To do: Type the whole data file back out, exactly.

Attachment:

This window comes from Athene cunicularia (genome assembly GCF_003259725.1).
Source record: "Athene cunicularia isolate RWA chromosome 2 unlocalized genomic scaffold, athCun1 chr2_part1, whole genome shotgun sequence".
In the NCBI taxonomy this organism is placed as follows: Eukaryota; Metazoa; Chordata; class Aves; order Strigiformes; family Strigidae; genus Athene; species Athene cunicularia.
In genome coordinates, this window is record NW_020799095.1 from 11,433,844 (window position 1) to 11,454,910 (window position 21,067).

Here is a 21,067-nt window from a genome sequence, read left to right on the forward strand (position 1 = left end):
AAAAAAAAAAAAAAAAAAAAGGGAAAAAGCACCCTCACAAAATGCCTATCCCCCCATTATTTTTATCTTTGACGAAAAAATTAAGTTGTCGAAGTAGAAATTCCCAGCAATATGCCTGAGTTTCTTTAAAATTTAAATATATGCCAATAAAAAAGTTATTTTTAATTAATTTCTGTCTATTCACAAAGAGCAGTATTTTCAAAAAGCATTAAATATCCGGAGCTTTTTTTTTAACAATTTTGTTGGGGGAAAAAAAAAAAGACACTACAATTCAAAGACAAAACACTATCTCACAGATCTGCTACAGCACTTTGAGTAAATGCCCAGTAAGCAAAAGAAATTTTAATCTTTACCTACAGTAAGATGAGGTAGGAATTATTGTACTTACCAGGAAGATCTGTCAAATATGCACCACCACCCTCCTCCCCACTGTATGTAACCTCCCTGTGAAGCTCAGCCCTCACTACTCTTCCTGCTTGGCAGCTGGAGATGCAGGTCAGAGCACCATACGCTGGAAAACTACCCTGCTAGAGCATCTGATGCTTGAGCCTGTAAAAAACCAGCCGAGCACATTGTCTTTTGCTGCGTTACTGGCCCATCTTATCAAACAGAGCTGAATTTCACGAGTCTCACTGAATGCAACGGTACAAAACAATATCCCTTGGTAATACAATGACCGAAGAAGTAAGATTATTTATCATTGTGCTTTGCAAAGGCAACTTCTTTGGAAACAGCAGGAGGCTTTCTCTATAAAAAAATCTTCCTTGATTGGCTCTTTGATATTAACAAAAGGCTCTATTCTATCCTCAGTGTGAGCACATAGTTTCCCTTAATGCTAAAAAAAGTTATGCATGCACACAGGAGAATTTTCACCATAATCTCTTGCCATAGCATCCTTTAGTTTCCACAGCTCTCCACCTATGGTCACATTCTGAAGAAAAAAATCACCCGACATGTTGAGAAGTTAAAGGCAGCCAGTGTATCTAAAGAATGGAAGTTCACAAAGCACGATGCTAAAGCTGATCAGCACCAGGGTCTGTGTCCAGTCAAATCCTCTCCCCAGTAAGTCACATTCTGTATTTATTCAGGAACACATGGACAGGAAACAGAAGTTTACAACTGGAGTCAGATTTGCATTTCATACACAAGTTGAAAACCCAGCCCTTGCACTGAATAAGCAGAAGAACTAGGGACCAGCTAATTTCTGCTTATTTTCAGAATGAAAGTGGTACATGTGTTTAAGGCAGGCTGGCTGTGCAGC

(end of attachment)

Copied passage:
This window comes from Athene cunicularia (genome assembly GCF_003259725.1).
Source record: "Athene cunicularia isolate RWA chromosome 2 unlocalized genomic scaffold, athCun1 chr2_part1, whole genome shotgun sequence".
In the NCBI taxonomy this organism is placed as follows: Eukaryota; Metazoa; Chordata; class Aves; order Strigiformes; family Strigidae; genus Athene; species Athene cunicularia.
In genome coordinates, this window is record NW_020799095.1 from 11,433,844 (window position 1) to 11,454,910 (window position 21,067).

Here is a 21,067-nt window from a genome sequence, read left to right on the forward strand (position 1 = left end):
AAAAAAAAAAAAAAAAAAAAGGGAAAAAGCACCCTCACAAAATGCCTATCCCCCCATTATTTTTATCTTTGACGAAAAAATTAAGTTGTCGAAGTAGAAATTCCCAGCAATATGCCTGAGTTTCTTTAAAATTTAAATATATGCCAATAAAAAAGTTATTTTTAATTAATTTCTGTCTATTCACAAAGAGCAGTATTTTCAAAAAGCATTAAATATCCGGAGCTTTTTTTTTAACAATTTTGTTGGGGGAAAAAAAAAAAGACACTACAATTCAAAGACAAAACACTATCTCACAGATCTGCTACAGCACTTTGAGTAAATGCCCAGTAAGCAAAAGAAATTTTAATCTTTACCTACAGTAAGATGAGGTAGGAATTATTGTACTTACCAGGAAGATCTGTCAAATATGCACCACCACCCTCCTCCCCACTGTATGTAACCTCCCTGTGAAGCTCAGCCCTCACTACTCTTCCTGCTTGGCAGCTGGAGATGCAGGTCAGAGCACCATACGCTGGAAAACTACCCTGCTAGAGCATCTGATGCTTGAGCCTGTAAAAAACCAGCCGAGCACATTGTCTTTTGCTGCGTTACTGGCCCATCTTATCAAACAGAGCTGAATTTCACGAGTCTCACTGAATGCAACGGTACAAAACAATATCCCTTGGTAATACAATGACCGAAGAAGTAAGATTATTTATCATTGTGCTTTGCAAAGGCAACTTCTTTGGAAACAGCAGGAGGCTTTCTCTATAAAAAAATCTTCCTTGATTGGCTCTTTGATATTAACAAAAGGCTCTATTCTATCCTCAGTGTGAGCACATAGTTTCCCTTAATGCTAAAAAAAGTTATGCATGCACACAGGAGAATTTTCACCATAATCTCTTGCCATAGCATCCTTTAGTTTCCACAGCTCTCCACCTATGGTCACATTCTGAAGAAAAAAATCACCCGACATGTTGAGAAGTTAAAGGCAGCCAGTGTATCTAAAGAATGGAAGTTCACAAAGCACGATGCTAAAGCTGATCAGCACCAGGGTCTGTGTCCAGTCAAATCCTCTCCCCAGTAAGTCACATTCTGTATTTATTCAGGAACACATGGACAGGAAACAGAAGTTTACAACTGGAGTCAGATTTGCATTTCATACACAAGTTGAAAACCCAGCCCTTGCACTGAATAAGCAGAAGAACTAGGGACCAGCTAATTTCTGCTTATTTTCAGAATGAAAGTGGTACATGTGTTTAAGGCAGGCTGGCTGTGCAGC